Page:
My son, 12, and my daughter, 14, were over at my house for a sleepover on Mother’s Day eve. Their mother and I split some 10 years beforehand. There was a lot of tension around the holiday and a lot of old feelings were in the air, given the holiday.
Those feelings got pretty heated and my son had an angry argument with my daughter. He was using bad language and yelling. When I told him to stop, he ran to his room and closed his door.
I could hear him sobbing on the floor, right on the other side of the door. I gently asked him if I could come in and talk to him and he said, “No.” I repeatedly told him that it was OK for him to be upset and that I was right there for him. He continued to cry but wouldn’t let me into his room. He let our dog in, though. The door opened, in our miniature dachshund ran, and then it shut again. I slipped a note under his door telling him that I loved him, but he still wouldn’t let me into his room.
As several minutes passed, I realized that I should do whatever I could to connect with him on the other side of the door. So I lay down on the floor outside his room, just as he was lying on the floor inside his room, and told him again that I was there for him. When he heard my voice on the same physical level as his, he really started to cry heavily. After a few more minutes, he said “I’ve ruined Mother’s Day!” I assured him he’d done no such thing. After about another 15 minutes or so, he came out of his room and told me he loved me. He was much more flexible and calm the rest of the day.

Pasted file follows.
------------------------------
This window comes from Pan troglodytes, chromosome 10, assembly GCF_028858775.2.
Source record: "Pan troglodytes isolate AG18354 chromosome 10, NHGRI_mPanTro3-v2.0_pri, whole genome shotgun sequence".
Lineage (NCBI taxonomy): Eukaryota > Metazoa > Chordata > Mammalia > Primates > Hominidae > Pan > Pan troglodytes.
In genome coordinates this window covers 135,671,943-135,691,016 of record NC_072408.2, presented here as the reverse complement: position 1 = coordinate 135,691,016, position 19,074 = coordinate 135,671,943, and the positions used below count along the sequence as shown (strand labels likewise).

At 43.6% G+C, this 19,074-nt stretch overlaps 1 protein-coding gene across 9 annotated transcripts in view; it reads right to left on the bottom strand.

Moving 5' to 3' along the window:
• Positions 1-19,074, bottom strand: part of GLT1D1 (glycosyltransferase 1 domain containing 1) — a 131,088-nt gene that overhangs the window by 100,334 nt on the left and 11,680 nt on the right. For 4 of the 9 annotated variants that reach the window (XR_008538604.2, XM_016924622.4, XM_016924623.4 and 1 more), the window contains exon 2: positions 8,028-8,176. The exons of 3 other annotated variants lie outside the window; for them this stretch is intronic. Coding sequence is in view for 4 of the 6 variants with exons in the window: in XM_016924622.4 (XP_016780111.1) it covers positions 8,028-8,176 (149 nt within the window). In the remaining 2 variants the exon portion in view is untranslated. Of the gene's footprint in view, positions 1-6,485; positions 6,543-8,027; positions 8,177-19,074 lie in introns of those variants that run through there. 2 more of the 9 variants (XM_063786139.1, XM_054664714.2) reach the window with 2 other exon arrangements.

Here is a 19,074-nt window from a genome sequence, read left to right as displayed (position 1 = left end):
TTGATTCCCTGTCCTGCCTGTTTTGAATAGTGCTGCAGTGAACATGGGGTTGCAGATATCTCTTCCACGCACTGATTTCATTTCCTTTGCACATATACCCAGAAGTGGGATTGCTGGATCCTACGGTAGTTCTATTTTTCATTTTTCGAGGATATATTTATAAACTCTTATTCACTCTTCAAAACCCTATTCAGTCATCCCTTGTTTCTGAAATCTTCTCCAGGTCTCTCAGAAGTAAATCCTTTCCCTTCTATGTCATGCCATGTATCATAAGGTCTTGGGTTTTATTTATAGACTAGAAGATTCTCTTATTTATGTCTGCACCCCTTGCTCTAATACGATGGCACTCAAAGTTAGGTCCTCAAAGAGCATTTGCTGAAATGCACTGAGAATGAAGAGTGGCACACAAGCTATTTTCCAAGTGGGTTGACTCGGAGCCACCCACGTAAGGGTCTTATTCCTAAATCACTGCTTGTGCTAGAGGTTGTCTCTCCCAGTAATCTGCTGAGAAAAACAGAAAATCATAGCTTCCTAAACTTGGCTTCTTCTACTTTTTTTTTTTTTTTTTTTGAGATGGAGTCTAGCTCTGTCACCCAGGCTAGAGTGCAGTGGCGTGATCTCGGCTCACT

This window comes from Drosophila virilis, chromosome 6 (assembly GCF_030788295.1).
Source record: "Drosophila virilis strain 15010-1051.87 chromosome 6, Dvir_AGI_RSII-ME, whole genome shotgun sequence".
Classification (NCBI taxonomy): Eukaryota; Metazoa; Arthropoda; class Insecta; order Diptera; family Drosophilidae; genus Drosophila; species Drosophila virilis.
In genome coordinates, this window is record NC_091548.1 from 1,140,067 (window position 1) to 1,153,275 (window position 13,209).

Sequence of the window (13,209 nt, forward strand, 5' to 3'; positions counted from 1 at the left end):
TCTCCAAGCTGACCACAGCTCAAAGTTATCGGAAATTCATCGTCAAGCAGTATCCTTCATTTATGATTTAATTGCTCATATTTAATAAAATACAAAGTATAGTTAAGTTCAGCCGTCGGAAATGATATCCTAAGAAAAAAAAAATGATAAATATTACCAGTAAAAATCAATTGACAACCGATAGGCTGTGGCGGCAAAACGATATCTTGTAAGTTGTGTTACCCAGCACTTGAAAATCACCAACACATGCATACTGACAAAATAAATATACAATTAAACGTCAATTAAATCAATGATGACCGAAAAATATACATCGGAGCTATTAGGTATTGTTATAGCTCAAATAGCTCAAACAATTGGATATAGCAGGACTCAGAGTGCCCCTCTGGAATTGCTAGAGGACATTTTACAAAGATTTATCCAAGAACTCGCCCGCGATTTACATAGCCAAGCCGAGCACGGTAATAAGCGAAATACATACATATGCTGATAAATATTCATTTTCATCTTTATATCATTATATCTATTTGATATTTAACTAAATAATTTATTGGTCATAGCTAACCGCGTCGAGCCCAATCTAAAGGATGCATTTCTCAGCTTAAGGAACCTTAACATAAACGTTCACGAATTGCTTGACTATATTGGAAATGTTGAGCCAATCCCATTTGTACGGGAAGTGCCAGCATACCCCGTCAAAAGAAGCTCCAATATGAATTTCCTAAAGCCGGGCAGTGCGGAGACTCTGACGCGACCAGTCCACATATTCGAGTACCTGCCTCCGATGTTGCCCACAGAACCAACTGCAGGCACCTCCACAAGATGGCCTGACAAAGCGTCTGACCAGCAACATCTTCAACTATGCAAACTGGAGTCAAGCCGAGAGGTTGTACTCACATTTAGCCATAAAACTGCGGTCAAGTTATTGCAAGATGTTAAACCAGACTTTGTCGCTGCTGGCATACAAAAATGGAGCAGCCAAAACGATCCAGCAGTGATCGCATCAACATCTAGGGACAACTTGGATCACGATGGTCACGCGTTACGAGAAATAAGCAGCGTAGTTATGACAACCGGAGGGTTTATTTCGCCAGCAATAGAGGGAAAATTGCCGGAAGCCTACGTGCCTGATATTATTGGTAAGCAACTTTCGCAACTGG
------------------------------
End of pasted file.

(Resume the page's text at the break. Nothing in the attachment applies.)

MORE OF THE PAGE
I don’t think he would have gotten nearly as much out of that experience as he could have if I didn’t think to connect with him as best as I could. That small gesture of getting down on the same level as him and being with him as well as I could despite that door in between us made a huge difference.
— A father in California